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REFER TO THE PAGE 12-19
Diabetes mellitus (DM) itself may induce subclinical myocardial dysfunction without significant coronary artery disease.1),2) Accordingly, adults with type 2 DM are susceptible for heart failure and a lot of experimental studies have shown significant changes in microvasculature and myocardial interstitial fibrosis in type 2 DM.2),3),4) Therefore, early recognition of subclinical myocardial dysfunction and therapeutic intervention such as renin-angiotensin-aldosterone system blockers may prevent the progression of heart failure in diabetic patients.3) Although there have been many studies regarding diabetic cardiomyopathy in adults with type 2 DM, adults subjects innately have confounding factors for subclinical myocardial dysfunction. Aging, coronary artery disease, hypertension and long-standing metabolic properties related to insulin resistance also influence on left ventricular (LV) mechanical function.
In this issue of the Journal, Abd-El Aziz et al.5) report the results of their study of forty patients with type 1 DM and forty-two healthy controls between 6 and 16 years. In this study, the interrogators demonstrated that diabetic children have evidence of LV and right ventricular dysfunction on tissue Doppler echocardiographic assessment. Children with type 1 DM usually have fewer confounders of myocardial dysfunction than adults with type 2 DM. In fact, only one patient in this study subjects had blood pressure above 95th percentile. We can simply accept that myocardial dysfunction in diabetic children is mainly caused by DM itself. This is one of the strengths of this study.
However, in the interpretation of the present study, main results should be cautiously understood. First, in terms of LV diastolic function, E′ velocity and E/E′ were not different between diabetic children and controls. The majority of differences regarding LV diastolic function between two groups were resulted from the mitral inflow Doppler parameters, which are dependent on LV preloads. Moreover, the investigators failed to demonstrate decreased E′ velocity, an early indicator of LV relaxation, in type 1 diabetic children although decreased LV and right ventricular S′ velocities and increased global myocardial performance index were clearly shown. All parameters that were significantly different between two groups don't exactly indicate LV diastolic dysfunction in type 1 diabetic children. Second, we need to consider the effects of normal growth in children on tissue Doppler imaging velocities. It has been well-known that tissue Doppler imaging velocities are variable and age-dependent in children. Choi et al.6) investigated myocardial tissue Doppler velocities in 144 healthy children (age range: 0 to 19 years) to assess the effect of age with cardiac growth on the various echocardiographic measurements. Interestingly, age was positively correlated with E′ velocity and S′ velocity.6) On the other hand, E/E' ratio was negatively correlated with age.6) Therefore, it needs a caution when we interpret whether a lower S′ or E′ velocity is actual myocardial longitudinal dysfunction or not.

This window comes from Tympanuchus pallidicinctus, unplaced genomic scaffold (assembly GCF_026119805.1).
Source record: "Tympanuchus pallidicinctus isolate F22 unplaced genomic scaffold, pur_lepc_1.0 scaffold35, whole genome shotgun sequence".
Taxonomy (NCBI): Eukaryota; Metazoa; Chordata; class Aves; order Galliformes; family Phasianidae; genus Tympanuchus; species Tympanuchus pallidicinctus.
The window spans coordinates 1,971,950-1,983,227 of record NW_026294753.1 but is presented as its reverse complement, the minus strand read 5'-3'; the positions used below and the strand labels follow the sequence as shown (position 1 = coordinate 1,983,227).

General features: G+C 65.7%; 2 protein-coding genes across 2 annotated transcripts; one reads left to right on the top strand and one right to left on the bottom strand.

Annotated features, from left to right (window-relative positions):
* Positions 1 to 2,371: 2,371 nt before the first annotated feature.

About eighteen percentages of diabetic children in the present study presented with exercise intolerance. Although this study could not show significantly different diastolic parameters at rest, diabetic children might have impaired diastolic functional reserve during exercise.7) Recently, two-dimensional speckle tracking echocardiographic studies to demonstrate LV mechanical dysfunction more sensitively and a few studies have published in children with type 1 DM.8),9) Hensel et al.10) reported that asymptomatic type 1 DM children had signs of hyperdynamic LV contractility early in the course of the disease. And, poor glycemic control was associated with early subclinical LV systolic and diastolic impairment.
Finally, Abd-El Aziz et al.5) concluded that diabetic children have echocardiographic evidence of subtle LV and right ventricular dysfunction. From this study, we get a chance to think about premature myocardial aging, so-called “progeria of the heart”, in children with type 1 DM.
Editorials published in the Journal of Cardiovascular Ultrasound do not necessarily represent the views of JCU or the Korean Society of Echocardiography.